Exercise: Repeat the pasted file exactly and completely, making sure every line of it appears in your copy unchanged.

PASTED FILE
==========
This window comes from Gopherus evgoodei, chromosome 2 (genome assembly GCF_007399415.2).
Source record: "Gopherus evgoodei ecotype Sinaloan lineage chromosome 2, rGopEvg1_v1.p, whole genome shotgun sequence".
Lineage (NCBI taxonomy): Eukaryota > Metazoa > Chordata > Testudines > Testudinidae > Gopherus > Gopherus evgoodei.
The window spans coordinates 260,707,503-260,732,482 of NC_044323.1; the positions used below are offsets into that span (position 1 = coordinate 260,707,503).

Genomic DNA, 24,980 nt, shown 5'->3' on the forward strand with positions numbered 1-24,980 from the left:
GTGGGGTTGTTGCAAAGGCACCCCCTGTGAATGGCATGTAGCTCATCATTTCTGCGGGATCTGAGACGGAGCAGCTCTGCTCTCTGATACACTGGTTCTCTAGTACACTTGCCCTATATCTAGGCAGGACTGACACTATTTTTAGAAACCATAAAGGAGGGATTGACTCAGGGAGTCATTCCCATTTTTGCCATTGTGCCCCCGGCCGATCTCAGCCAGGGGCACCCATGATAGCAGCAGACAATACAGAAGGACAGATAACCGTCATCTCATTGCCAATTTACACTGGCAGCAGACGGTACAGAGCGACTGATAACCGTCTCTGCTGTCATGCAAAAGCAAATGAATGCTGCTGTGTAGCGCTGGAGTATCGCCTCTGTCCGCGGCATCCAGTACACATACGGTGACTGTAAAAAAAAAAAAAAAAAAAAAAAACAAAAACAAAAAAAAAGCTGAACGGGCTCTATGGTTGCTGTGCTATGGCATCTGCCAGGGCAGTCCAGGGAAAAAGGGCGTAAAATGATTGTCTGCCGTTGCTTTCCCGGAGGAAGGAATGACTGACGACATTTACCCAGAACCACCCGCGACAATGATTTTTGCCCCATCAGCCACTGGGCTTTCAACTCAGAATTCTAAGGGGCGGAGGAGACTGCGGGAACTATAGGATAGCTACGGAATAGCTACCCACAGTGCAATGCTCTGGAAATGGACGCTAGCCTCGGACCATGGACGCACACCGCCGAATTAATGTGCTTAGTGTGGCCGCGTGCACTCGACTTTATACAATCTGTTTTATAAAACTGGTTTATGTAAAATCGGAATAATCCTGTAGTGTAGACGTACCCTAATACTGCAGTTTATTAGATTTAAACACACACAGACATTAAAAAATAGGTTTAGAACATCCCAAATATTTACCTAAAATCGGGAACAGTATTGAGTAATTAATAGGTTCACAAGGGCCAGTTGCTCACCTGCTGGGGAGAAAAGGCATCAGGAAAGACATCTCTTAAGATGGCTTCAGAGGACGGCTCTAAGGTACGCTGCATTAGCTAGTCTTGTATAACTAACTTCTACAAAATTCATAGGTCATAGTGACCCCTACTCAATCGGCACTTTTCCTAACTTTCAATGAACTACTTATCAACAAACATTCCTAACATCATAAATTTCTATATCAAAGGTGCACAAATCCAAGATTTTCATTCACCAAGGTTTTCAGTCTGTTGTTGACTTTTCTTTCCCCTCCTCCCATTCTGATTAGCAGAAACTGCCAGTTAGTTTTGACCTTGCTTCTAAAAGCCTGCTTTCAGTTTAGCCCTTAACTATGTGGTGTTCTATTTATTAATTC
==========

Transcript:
This window comes from Gopherus evgoodei, chromosome 2 (genome assembly GCF_007399415.2).
Source record: "Gopherus evgoodei ecotype Sinaloan lineage chromosome 2, rGopEvg1_v1.p, whole genome shotgun sequence".
Lineage (NCBI taxonomy): Eukaryota > Metazoa > Chordata > Testudines > Testudinidae > Gopherus > Gopherus evgoodei.
The window spans coordinates 260,707,503-260,732,482 of NC_044323.1; the positions used below are offsets into that span (position 1 = coordinate 260,707,503).

Genomic DNA, 24,980 nt, shown 5'->3' on the forward strand with positions numbered 1-24,980 from the left:
GTGGGGTTGTTGCAAAGGCACCCCCTGTGAATGGCATGTAGCTCATCATTTCTGCGGGATCTGAGACGGAGCAGCTCTGCTCTCTGATACACTGGTTCTCTAGTACACTTGCCCTATATCTAGGCAGGACTGACACTATTTTTAGAAACCATAAAGGAGGGATTGACTCAGGGAGTCATTCCCATTTTTGCCATTGTGCCCCCGGCCGATCTCAGCCAGGGGCACCCATGATAGCAGCAGACAATACAGAAGGACAGATAACCGTCATCTCATTGCCAATTTACACTGGCAGCAGACGGTACAGAGCGACTGATAACCGTCTCTGCTGTCATGCAAAAGCAAATGAATGCTGCTGTGTAGCGCTGGAGTATCGCCTCTGTCCGCGGCATCCAGTACACATACGGTGACTGTAAAAAAAAAAAAAAAAAAAAAAAACAAAAACAAAAAAAAAGCTGAACGGGCTCTATGGTTGCTGTGCTATGGCATCTGCCAGGGCAGTCCAGGGAAAAAGGGCGTAAAATGATTGTCTGCCGTTGCTTTCCCGGAGGAAGGAATGACTGACGACATTTACCCAGAACCACCCGCGACAATGATTTTTGCCCCATCAGCCACTGGGCTTTCAACTCAGAATTCTAAGGGGCGGAGGAGACTGCGGGAACTATAGGATAGCTACGGAATAGCTACCCACAGTGCAATGCTCTGGAAATGGACGCTAGCCTCGGACCATGGACGCACACCGCCGAATTAATGTGCTTAGTGTGGCCGCGTGCACTCGACTTTATACAATCTGTTTTATAAAACTGGTTTATGTAAAATCGGAATAATCCTGTAGTGTAGACGTACCCTAATACTGCAGTTTATTAGATTTAAACACACACAGACATTAAAAAATAGGTTTAGAACATCCCAAATATTTACCTAAAATCGGGAACAGTATTGAGTAATTAATAGGTTCACAAGGGCCAGTTGCTCACCTGCTGGGGAGAAAAGGCATCAGGAAAGACATCTCTTAAGATGGCTTCAGAGGACGGCTCTAAGGTACGCTGCATTAGCTAGTCTTGTATAACTAACTTCTACAAAATTCATAGGTCATAGTGACCCCTACTCAATCGGCACTTTTCCTAACTTTCAATGAACTACTTATCAACAAACATTCCTAACATCATAAATTTCTATATCAAAGGTGCACAAATCCAAGATTTTCATTCACCAAGGTTTTCAGTCTGTTGTTGACTTTTCTTTCCCCTCCTCCCATTCTGATTAGCAGAAACTGCCAGTTAGTTTTGACCTTGCTTCTAAAAGCCTGCTTTCAGTTTAGCCCTTAACTATGTGGTGTTCTATTTATTAATTC